CFOs predict future impacts on energy companies, industry at EEI Financial Conference

Published on November 11, 2019 by Kim Riley

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ORLANDO — Several significant impacts to individual energy companies, as well as to the industry during the next decade, will include resiliency, affordability, cybersecurity, regulations, and renewables, to name a few, according to a panel of chief financial officers (CFOs) from four large power players who spoke during the Edison Electric Institute (EEI) Financial Conference being held here, Nov. 10-12.

“This whole conference is about change and it’s important for CFOs to be leading the charge because as we’re going through this change, we need to make sure that we have a fiscal mindset and risk-adjusted cultural mindset,” said Peggy Smyth, CFO for National Grid, a British multinational electricity and gas utility company headquartered in the United Kingdom.

“We have to take a different mindset than in the past and be more agile, do more experimentation, but we also have to achieve good financial returns for our investors,” Smyth said, adding that National Grid counts 20 million customers in Massachusetts, Rhode Island, and New York State, as well as 16,000 employees.

Toward that goal, more than $3.5 billion a year is being invested by National Grid in U.S. infrastructure, she added, pointing out that in the last few years, the company also has been making more investments in cleaner, greener technologies.
For example, Smyth said National Grid is the first company to connect an offshore wind farm in Rhode Island and within the last couple of weeks the company also commissioned the first battery-storage project in Nantucket, Mass., where instead of building another transmission cable to use as backup power for the island, the company is using battery storage, she explained.

And soon, Smyth said National Grid will unveil a renewable gas plant project in New York City that “we’re very, very proud of,” and which she said exemplifies the innovation, the change and the role that utilities play in the change that’s all happening now.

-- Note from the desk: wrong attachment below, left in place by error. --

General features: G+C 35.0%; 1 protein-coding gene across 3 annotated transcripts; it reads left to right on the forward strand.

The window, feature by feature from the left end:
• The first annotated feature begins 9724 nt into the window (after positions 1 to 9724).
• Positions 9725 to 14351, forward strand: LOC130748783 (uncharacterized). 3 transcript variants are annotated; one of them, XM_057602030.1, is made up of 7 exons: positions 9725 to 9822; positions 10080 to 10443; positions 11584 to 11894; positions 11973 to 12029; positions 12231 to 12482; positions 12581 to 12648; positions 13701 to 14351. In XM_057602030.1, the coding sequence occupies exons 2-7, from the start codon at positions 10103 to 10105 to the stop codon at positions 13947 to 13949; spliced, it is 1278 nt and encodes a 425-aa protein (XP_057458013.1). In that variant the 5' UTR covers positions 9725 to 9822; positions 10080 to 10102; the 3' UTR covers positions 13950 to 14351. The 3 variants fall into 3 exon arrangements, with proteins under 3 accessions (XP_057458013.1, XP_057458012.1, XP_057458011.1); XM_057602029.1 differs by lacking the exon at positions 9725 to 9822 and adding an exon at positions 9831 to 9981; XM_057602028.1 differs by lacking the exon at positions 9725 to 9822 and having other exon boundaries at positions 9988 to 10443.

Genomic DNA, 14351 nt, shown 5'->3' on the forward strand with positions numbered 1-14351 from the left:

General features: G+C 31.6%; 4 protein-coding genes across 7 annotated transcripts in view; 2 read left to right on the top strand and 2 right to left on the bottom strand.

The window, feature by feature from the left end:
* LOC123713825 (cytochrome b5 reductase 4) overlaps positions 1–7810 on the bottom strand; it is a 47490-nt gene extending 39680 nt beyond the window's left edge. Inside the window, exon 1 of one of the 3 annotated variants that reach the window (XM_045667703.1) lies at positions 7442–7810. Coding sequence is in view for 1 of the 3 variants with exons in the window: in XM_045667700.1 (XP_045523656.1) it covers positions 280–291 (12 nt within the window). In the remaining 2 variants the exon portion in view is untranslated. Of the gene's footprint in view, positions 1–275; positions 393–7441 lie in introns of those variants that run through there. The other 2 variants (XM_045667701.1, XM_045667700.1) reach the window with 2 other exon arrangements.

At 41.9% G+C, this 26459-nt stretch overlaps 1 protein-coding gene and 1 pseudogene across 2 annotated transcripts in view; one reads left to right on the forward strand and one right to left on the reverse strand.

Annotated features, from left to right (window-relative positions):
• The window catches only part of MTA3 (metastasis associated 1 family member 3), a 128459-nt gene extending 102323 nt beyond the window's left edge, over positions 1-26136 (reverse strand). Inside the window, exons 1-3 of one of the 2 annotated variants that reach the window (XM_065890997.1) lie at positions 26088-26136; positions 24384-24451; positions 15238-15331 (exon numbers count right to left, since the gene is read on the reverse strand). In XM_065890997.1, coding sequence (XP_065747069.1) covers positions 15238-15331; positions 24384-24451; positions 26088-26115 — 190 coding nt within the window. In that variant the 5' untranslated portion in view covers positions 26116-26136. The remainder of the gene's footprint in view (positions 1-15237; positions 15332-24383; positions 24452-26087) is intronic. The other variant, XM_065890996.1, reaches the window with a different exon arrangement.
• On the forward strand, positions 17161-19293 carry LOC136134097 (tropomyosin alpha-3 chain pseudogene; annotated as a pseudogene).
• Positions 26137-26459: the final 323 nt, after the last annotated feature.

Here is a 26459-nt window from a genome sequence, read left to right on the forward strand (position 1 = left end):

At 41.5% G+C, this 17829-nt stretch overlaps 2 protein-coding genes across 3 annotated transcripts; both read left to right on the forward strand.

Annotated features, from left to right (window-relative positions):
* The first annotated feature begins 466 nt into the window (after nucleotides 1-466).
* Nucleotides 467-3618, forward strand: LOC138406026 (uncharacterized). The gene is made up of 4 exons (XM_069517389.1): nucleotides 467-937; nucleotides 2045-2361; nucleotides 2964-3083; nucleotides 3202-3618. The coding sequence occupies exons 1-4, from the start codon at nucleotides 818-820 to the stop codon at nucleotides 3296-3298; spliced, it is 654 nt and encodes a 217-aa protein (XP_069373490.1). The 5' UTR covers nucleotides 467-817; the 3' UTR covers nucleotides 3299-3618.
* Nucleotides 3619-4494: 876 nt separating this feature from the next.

The renewable gas plant, which is located outside one of the largest of New York CIty’s wastewater treatment plants in Greenpoint Brooklyn, will convert the wastewater gases that are created during the cleaning process to renewable gas.
“It’s going to come online in the next few weeks,” Smyth said. “It’s a start.”

Another impact over the next five to 10 years will come from legislation and regulations, which are “very relevant to our strategy,” said Maria Rigatti, executive vice president and CFO for Edison International, a public utility holding company based in Rosemead, Calif., with subsidiaries that include Southern California Edison and unregulated non-utility business assets Edison Energy.

California, she said, essentially provides a legislative and regulatory preview of what could be expected to happen elsewhere in many areas of the country, especially considering a pro-green law that calls for massive reductions in greenhouse gasses (GHGs) before mid-century.

“We’re starting to think about what do we do to get beyond” the state’s GHG reduction deadlines, as well as how Edison International will move toward a cleaner environment, Rigatti said.

Resiliency and affordability are also essential themes and will continue to be a major consideration moving forward, Rigatti said, “and we still do think there’s a role for natural gas; 60 percent of generation is still natural gas because we need to do that from the perspective of affordability.”